At least 25 years ago, I suggested there was a correlation between one’s financial health and one’s physical/emotional health. Since then, I have taken a special interest in the subject and, after learning a great deal from a nutritionist co-worker and trainers and doing a lot of research, I believe more than ever in the link between bad health and bad finances. I believe our ultimate goal should be to empower ourselves to live the life we desire without having to worry about our health or money.
I sincerely doubt that I made history back then with my uneducated theory and there is evidence that other better qualified folks have made the case since then. In fact, in 2009, well-known financial expert Suze Orman appeared on the NBC TV show Biggest Loser in a segment about assessing each player’s finances. She advanced the notion that the players who had the best credit scores would be the ones most likely to win the contest by losing the most weight. As it turned out, the player who she deemed had the best grip on his finances did actually win the title. Danny got his financial house in order before going on the show suggesting that when you improve your financial situation, health benefits will follow.
Exercise is often overlooked, and even avoided, when someone is trying to get back on his or her financial feet. Have you ever known anyone who thinks, “Once I’m bringing money in again, then I’ll have time to exercise. Exercise doesn’t pay the bills, you know”? Despite one’s best intentions, it’s hard to adopt a workout regimen when you are 3 months behind on the mortgage or your roof is leaking, right? You become obsessed with keeping yourself afloat and, quite often, your health suffers as you do nothing but work… or look for it.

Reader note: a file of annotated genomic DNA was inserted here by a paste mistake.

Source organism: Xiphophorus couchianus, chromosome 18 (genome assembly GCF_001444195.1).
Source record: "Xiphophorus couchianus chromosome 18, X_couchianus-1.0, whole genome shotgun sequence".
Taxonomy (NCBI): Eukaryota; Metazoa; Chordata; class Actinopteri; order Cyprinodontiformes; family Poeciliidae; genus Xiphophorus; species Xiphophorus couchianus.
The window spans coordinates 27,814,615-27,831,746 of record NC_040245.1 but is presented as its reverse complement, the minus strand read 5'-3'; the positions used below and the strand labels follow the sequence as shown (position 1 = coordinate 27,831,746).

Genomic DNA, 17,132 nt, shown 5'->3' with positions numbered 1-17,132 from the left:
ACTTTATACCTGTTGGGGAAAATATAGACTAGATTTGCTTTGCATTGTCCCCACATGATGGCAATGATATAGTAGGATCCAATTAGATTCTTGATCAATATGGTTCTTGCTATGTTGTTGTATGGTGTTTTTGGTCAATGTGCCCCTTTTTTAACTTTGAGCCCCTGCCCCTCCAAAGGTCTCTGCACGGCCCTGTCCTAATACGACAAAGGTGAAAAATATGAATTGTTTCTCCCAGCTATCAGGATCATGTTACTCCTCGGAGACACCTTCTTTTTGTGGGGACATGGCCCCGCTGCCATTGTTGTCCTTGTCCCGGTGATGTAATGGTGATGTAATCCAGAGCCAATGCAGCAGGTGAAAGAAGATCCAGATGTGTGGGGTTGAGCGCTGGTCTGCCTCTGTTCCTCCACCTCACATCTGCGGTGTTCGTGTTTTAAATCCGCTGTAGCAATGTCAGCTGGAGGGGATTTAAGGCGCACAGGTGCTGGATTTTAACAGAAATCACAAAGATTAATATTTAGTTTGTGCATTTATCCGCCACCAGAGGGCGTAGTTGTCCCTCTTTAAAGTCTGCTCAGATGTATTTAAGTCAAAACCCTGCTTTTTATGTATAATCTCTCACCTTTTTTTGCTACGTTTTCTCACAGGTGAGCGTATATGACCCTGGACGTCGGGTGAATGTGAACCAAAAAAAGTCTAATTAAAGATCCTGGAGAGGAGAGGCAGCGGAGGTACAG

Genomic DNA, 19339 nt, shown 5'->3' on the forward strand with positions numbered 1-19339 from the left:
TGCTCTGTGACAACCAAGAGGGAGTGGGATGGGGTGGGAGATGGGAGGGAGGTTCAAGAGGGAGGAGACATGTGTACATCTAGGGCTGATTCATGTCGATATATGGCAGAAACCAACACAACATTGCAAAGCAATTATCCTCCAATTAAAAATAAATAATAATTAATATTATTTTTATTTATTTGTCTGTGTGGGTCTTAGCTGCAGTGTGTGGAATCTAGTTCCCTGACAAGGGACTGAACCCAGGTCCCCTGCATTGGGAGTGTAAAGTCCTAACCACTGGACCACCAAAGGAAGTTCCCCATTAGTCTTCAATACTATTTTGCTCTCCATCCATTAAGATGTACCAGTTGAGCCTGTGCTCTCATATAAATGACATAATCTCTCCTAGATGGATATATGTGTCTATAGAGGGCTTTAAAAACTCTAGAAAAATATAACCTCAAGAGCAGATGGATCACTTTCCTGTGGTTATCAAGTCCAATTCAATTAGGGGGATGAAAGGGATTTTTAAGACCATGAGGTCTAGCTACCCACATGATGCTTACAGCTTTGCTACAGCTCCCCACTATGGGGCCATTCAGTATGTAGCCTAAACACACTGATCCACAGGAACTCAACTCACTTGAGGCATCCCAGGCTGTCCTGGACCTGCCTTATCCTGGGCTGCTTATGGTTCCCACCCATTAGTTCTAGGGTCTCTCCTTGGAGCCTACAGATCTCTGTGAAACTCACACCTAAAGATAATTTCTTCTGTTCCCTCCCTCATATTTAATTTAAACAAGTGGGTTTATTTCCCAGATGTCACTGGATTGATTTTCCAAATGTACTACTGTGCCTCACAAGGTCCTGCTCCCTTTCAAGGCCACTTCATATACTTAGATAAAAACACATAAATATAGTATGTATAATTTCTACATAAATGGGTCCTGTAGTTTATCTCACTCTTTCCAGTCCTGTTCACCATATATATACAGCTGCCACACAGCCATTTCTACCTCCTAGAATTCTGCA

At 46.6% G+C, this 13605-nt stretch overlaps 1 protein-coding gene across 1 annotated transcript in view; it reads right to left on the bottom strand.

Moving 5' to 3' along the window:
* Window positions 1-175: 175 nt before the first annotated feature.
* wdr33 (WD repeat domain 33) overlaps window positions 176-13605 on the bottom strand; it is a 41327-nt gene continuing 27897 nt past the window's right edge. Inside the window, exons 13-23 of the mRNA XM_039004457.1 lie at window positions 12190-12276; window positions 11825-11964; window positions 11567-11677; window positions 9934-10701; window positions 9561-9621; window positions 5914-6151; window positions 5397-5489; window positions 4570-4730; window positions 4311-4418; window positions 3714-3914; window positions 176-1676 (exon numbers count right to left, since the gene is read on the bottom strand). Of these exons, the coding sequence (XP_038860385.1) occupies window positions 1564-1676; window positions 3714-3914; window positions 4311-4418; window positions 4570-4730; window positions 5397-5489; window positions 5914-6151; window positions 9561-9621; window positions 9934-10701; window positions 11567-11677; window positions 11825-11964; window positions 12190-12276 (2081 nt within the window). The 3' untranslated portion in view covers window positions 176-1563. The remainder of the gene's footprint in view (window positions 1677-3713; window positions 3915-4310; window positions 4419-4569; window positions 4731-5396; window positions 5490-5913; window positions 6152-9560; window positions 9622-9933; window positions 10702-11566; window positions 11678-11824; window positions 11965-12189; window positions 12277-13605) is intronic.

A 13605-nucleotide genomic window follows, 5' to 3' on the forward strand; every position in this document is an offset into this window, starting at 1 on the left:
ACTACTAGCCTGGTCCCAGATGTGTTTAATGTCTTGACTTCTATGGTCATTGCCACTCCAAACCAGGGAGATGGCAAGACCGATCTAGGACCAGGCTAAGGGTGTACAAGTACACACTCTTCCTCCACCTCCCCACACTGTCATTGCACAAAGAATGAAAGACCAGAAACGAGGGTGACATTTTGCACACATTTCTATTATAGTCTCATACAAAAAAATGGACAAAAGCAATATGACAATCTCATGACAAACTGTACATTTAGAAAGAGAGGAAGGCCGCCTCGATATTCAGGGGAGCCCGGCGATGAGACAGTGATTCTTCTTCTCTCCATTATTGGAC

When folks are stressed, they often react by doing things that feel good to them. Unfortunately, many of these things are not healthy or beneficial. One such activity is overeating. Emotional overeating can be triggered by many factors but one of the most common is stress over money problems. According to weight loss experts and nutritionists, people under stress will gravitate toward processed and sugary foods as a way to cope with their anxiety. If the stress is caused my money problems, people will more likely buy cheaper, processed foods, as well. Such foods are now considered to be the most detrimental to good health and, as argued on a recent Dr. Oz episode, they can be as addictive as cocaine due to their effects on brain chemistry. As people gain weight, they begin to also stress about their health which simply continues the cycle.
So how does one get both his physical and financial health in order to stop the cycle? How does one finally empower himself to succeed? The answer, it seems, lies with the individual. For some people, improving their health, looking and feeling better, gives them the confidence to apply for a better job or seek out financial advice and take action. They take better care of their money because they suspect they will be around longer to appreciate it. For others, a better income opportunity relieves anxiety and encourages them to make the most of their comfortable lifestyle by getting healthy. If one puts off health improvements until she has more money, she runs the risk of never realizing her dreams. On the other hand, if one has enough money but is in poor health, the same outcome may occur.
Can improvements be made in both areas simultaneously? Human nature suggests that most folks have a hard time with that. They tend to focus on one task at a time. If you are disciplined, however, an optimal exercise/eating plan can co-exist with a job hunt or financial improvement endeavor.